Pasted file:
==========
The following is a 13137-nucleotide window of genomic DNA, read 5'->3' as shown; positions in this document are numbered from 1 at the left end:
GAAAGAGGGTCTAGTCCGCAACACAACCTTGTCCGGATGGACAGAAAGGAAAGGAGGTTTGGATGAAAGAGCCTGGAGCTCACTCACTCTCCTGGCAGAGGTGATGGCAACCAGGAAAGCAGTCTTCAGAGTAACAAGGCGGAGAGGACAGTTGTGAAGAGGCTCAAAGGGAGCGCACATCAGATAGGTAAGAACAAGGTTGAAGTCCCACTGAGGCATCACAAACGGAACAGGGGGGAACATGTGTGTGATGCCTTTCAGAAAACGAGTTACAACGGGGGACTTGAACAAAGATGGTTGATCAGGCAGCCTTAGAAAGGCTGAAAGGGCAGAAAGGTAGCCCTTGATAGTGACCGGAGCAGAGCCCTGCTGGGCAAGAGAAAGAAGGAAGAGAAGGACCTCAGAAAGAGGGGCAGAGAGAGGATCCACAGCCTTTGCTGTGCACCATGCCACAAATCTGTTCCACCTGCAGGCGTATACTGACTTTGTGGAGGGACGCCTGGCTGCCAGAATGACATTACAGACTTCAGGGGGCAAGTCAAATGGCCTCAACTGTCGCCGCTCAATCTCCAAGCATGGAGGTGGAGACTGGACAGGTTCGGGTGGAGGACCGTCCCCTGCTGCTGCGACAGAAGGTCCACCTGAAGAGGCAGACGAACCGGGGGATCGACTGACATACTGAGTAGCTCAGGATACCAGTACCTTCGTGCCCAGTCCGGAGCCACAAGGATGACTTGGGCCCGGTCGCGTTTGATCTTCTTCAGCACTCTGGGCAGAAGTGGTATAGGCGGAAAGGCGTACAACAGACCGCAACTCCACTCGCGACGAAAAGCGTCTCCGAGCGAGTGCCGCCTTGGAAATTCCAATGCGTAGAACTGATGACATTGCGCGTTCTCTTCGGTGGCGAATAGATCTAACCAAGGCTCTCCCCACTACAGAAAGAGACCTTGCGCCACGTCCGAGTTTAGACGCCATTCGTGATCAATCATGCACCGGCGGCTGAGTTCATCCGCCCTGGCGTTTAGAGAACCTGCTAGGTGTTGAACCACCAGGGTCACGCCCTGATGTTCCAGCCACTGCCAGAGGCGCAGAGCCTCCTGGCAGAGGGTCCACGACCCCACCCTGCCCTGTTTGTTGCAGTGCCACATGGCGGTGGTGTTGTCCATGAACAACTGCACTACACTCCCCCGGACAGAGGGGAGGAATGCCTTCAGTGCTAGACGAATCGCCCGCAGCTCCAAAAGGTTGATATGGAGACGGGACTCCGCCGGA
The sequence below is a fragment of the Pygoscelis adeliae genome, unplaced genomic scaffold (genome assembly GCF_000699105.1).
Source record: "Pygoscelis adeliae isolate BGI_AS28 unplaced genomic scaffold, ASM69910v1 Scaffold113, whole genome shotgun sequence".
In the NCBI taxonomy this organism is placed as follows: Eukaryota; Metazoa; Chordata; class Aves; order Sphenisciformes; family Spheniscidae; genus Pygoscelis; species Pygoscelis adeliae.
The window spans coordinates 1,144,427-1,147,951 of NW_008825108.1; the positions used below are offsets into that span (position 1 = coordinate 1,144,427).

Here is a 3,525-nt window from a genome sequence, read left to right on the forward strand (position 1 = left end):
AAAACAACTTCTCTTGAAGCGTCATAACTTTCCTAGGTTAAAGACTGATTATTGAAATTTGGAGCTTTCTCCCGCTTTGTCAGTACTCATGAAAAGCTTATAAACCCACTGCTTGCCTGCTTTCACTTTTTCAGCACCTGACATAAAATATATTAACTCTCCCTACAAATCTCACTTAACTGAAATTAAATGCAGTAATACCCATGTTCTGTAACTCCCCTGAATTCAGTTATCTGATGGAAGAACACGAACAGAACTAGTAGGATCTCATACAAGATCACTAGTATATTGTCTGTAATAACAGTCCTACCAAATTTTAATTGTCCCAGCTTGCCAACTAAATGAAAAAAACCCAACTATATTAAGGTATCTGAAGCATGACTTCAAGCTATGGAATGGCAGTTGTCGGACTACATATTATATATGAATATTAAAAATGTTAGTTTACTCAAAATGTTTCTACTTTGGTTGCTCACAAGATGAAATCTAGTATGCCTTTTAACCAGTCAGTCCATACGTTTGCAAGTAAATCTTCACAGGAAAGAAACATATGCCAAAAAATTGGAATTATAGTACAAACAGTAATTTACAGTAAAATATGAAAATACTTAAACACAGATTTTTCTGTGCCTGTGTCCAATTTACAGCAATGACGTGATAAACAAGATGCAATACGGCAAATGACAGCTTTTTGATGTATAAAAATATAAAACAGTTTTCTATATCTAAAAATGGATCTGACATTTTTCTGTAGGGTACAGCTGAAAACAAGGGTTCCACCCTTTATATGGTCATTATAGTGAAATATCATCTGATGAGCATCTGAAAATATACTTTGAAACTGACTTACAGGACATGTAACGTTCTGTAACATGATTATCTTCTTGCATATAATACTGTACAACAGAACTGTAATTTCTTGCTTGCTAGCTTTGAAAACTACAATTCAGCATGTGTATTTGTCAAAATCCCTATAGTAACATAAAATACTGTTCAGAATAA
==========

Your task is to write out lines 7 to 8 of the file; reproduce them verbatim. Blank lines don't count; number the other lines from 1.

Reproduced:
Here is a 3,525-nt window from a genome sequence, read left to right on the forward strand (position 1 = left end):
AAAACAACTTCTCTTGAAGCGTCATAACTTTCCTAGGTTAAAGACTGATTATTGAAATTTGGAGCTTTCTCCCGCTTTGTCAGTACTCATGAAAAGCTTATAAACCCACTGCTTGCCTGCTTTCACTTTTTCAGCACCTGACATAAAATATATTAACTCTCCCTACAAATCTCACTTAACTGAAATTAAATGCAGTAATACCCATGTTCTGTAACTCCCCTGAATTCAGTTATCTGATGGAAGAACACGAACAGAACTAGTAGGATCTCATACAAGATCACTAGTATATTGTCTGTAATAACAGTCCTACCAAATTTTAATTGTCCCAGCTTGCCAACTAAATGAAAAAAACCCAACTATATTAAGGTATCTGAAGCATGACTTCAAGCTATGGAATGGCAGTTGTCGGACTACATATTATATATGAATATTAAAAATGTTAGTTTACTCAAAATGTTTCTACTTTGGTTGCTCACAAGATGAAATCTAGTATGCCTTTTAACCAGTCAGTCCATACGTTTGCAAGTAAATCTTCACAGGAAAGAAACATATGCCAAAAAATTGGAATTATAGTACAAACAGTAATTTACAGTAAAATATGAAAATACTTAAACACAGATTTTTCTGTGCCTGTGTCCAATTTACAGCAATGACGTGATAAACAAGATGCAATACGGCAAATGACAGCTTTTTGATGTATAAAAATATAAAACAGTTTTCTATATCTAAAAATGGATCTGACATTTTTCTGTAGGGTACAGCTGAAAACAAGGGTTCCACCCTTTATATGGTCATTATAGTGAAATATCATCTGATGAGCATCTGAAAATATACTTTGAAACTGACTTACAGGACATGTAACGTTCTGTAACATGATTATCTTCTTGCATATAATACTGTACAACAGAACTGTAATTTCTTGCTTGCTAGCTTTGAAAACTACAATTCAGCATGTGTATTTGTCAAAATCCCTATAGTAACATAAAATACTGTTCAGAATAA